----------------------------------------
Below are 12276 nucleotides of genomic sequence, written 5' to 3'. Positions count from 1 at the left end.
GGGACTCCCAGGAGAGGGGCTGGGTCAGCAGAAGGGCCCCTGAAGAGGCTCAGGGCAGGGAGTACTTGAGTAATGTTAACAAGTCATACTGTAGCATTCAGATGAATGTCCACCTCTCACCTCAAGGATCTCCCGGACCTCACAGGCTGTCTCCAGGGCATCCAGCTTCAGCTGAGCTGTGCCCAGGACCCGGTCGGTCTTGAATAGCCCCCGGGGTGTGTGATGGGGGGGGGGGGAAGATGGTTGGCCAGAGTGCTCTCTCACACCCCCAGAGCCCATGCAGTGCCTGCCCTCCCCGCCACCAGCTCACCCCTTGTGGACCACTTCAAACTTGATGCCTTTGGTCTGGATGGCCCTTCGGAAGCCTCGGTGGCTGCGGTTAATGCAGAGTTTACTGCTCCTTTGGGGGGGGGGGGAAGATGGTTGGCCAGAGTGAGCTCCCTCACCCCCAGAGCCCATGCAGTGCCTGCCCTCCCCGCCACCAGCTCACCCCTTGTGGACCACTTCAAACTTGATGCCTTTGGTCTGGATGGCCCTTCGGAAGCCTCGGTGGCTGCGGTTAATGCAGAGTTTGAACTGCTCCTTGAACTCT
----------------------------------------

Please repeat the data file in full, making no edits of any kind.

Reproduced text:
Below are 12276 nucleotides of genomic sequence, written 5' to 3'. Positions count from 1 at the left end.
GGGACTCCCAGGAGAGGGGCTGGGTCAGCAGAAGGGCCCCTGAAGAGGCTCAGGGCAGGGAGTACTTGAGTAATGTTAACAAGTCATACTGTAGCATTCAGATGAATGTCCACCTCTCACCTCAAGGATCTCCCGGACCTCACAGGCTGTCTCCAGGGCATCCAGCTTCAGCTGAGCTGTGCCCAGGACCCGGTCGGTCTTGAATAGCCCCCGGGGTGTGTGATGGGGGGGGGGGGAAGATGGTTGGCCAGAGTGCTCTCTCACACCCCCAGAGCCCATGCAGTGCCTGCCCTCCCCGCCACCAGCTCACCCCTTGTGGACCACTTCAAACTTGATGCCTTTGGTCTGGATGGCCCTTCGGAAGCCTCGGTGGCTGCGGTTAATGCAGAGTTTACTGCTCCTTTGGGGGGGGGGGGAAGATGGTTGGCCAGAGTGAGCTCCCTCACCCCCAGAGCCCATGCAGTGCCTGCCCTCCCCGCCACCAGCTCACCCCTTGTGGACCACTTCAAACTTGATGCCTTTGGTCTGGATGGCCCTTCGGAAGCCTCGGTGGCTGCGGTTAATGCAGAGTTTGAACTGCTCCTTGAACTCT